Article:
Tuesday’s sun shone brighter on commodities for a change, as a dip in the US dollar and several other constructive background factors conspired to lift the complex towards higher value ground. The resurfacing of the “extended period” language in the comments made late on Monday by St. Louis Fed President Bullard emboldened the players whose continued profiteering in commodities depends precisely on such an “extension” of the near-zero interest rate environment brought to them courtesy of the US central bank. They hope to see that situation persist even after the expiration of QE2 in five weeks’ time.
Mr. Bullard also remarked that the Fed ought to widen the scope of its inflation-gauging to include additional components beyond just the so-called “core” metrics. Finally, the St. Louis Fed chief also warned that commodity prices cannot continue to increase “forever” albeit he was not so sure about the energy supply/demand paradigm not tilting into a larger deficit as we go forward. Picking up on that theme, both Goldman Sachs and Morgan Stanley hiked their crude oil price forecasts by more than 20% while also giving copper and zinc a favorable nod in coming months.
Some of this GS and MS-originated optimism flies in the face of recent CFTC data that revealed a sizeable reduction (11%) in the net-long positions by money managers in commodity futures. In fact, such positions were at their lowest since last July as of May 17. As regards net-long positions in precious metals as of the same reporting period, the CFTC data also shows a shrinking in their size. Nearly 15,000 long positions in gold were cut by managed money traders and the size of the net-long positions in silver fell to its lowest level in two years.
The recent spike in the price of a whole host of commodities appears all the more difficult to account for when one takes into account the lack of certain events that would seriously disrupt oil production (yes, Mr. Gaddafi and his protracted departure from rule are largely irrelevant to global oil flows) or the output for agricultural commodities. The US Department of Agriculture in fact has offered a bullish forecast for wheat; but only in terms of its production, which appears set to rise by 22 million tonnes to 670 million in the current year.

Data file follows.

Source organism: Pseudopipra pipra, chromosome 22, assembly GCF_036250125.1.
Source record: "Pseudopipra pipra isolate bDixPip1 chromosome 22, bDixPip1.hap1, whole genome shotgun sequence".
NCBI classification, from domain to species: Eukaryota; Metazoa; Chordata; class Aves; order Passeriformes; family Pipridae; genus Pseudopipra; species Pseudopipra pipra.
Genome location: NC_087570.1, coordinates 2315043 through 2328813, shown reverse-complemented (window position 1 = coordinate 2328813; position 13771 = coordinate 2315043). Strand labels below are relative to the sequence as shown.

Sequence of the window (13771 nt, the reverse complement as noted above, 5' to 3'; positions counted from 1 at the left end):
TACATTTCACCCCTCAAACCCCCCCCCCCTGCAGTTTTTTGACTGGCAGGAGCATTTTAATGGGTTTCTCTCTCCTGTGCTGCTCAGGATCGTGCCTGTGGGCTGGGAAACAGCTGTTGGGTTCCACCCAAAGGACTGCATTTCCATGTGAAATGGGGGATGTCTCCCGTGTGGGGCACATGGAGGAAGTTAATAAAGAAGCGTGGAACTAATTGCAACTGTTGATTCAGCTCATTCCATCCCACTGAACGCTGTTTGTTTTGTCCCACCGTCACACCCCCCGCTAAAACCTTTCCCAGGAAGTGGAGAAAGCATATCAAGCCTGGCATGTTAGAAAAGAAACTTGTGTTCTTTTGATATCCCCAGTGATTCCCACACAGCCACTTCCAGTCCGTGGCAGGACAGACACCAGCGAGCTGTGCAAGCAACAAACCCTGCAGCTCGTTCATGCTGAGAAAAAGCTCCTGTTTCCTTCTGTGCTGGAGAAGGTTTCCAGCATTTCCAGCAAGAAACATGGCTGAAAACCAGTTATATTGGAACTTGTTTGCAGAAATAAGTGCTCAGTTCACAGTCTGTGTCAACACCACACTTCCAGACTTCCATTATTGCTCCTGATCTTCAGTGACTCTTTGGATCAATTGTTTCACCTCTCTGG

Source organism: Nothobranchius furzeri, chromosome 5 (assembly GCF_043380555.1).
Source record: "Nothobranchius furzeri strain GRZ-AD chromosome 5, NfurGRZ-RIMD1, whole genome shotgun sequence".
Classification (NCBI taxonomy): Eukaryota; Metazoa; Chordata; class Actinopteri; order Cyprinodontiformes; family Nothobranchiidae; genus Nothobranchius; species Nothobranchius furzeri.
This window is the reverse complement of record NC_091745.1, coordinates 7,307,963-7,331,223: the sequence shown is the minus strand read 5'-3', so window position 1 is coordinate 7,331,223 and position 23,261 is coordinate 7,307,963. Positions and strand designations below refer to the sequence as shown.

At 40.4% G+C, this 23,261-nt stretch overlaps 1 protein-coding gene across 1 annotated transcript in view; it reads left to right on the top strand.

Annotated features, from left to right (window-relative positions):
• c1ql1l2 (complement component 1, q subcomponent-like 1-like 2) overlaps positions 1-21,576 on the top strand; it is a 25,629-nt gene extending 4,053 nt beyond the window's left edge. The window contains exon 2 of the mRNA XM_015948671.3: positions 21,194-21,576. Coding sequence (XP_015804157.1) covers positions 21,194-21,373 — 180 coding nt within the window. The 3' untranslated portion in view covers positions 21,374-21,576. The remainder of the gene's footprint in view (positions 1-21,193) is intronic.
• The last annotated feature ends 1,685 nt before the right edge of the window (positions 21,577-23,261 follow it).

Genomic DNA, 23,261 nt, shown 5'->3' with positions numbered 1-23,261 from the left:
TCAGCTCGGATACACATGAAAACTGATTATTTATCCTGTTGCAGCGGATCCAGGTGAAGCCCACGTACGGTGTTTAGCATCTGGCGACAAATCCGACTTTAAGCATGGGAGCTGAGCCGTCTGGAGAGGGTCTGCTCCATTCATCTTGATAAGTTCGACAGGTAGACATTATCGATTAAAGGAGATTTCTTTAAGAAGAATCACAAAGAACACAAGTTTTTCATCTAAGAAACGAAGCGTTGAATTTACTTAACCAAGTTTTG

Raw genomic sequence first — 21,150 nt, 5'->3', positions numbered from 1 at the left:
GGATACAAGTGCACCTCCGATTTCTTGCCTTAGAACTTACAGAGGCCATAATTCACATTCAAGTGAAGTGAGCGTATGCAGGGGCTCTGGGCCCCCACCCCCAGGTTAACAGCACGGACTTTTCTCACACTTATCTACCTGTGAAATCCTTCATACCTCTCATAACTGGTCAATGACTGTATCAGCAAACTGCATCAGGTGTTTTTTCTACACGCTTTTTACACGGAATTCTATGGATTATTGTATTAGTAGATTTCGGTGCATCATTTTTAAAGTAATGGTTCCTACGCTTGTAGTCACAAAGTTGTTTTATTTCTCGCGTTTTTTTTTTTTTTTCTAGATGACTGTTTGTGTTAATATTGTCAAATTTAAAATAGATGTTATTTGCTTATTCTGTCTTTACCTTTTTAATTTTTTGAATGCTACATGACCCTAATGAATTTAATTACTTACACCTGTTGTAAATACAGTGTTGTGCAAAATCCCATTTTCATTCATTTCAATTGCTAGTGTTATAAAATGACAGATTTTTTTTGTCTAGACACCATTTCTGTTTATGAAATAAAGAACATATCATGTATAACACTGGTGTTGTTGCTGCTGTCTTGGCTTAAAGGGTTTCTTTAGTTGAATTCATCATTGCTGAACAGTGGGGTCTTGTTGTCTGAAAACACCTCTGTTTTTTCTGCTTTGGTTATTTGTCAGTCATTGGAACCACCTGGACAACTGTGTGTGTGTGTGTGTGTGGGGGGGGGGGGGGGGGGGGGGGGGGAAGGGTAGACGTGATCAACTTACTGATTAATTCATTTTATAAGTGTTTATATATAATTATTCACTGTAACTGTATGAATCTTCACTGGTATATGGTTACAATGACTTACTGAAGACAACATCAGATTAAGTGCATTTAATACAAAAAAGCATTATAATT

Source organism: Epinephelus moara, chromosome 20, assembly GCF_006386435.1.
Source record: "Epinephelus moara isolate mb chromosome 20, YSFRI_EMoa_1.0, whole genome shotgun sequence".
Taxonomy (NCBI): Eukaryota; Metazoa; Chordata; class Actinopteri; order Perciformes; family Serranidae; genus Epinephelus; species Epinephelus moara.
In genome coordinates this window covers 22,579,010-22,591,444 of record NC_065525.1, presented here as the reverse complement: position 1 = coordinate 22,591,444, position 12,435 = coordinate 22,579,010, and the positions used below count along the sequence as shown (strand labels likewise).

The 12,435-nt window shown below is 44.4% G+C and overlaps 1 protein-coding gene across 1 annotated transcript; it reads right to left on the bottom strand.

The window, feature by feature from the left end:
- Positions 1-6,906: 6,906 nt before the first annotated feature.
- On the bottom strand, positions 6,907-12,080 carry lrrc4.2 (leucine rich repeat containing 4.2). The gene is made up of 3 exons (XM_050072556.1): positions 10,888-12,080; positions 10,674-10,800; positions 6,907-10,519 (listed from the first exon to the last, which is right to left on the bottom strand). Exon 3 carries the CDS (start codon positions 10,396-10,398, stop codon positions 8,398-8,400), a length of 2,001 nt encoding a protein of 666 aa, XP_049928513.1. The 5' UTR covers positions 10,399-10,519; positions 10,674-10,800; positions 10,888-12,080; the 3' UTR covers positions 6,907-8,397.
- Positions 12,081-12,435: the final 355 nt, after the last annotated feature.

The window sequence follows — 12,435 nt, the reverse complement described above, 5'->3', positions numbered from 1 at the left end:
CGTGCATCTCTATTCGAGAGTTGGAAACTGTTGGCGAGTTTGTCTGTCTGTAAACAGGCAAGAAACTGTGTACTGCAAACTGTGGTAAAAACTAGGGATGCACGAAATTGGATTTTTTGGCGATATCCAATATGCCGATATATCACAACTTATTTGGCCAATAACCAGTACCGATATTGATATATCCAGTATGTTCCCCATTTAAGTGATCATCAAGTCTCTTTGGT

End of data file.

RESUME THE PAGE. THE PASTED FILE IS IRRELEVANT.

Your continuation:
As with other commodities (see silver, for example), the underlying supply/demand fundamentals fail to explain swings on the order of double-digits in the price of one or another item that makes up the complex. The only rational explanation for such a phenomenon continues to be the vast pool of liquidity still present in the global market bathtub. Thus, notwithstanding the near-8% correction seen this month in the Thomson Reuters-Jeffries Commodities Index, the metric shows a roughly 30% gains since August of last year.
However, perceptions that central banks (at least certain ones) have begun the process of draining the kiddy pool of liquidity in which a very good time has been had by one and all commodity players continue to offer cause for concern. The euro this morning went in the opposite direction of its former course (one that was a result of recently resurfaced debt crisis apprehensions) and it rose as anticipation that the ECB will once again hike interest rates in June took over sentiment and dominated trading patterns.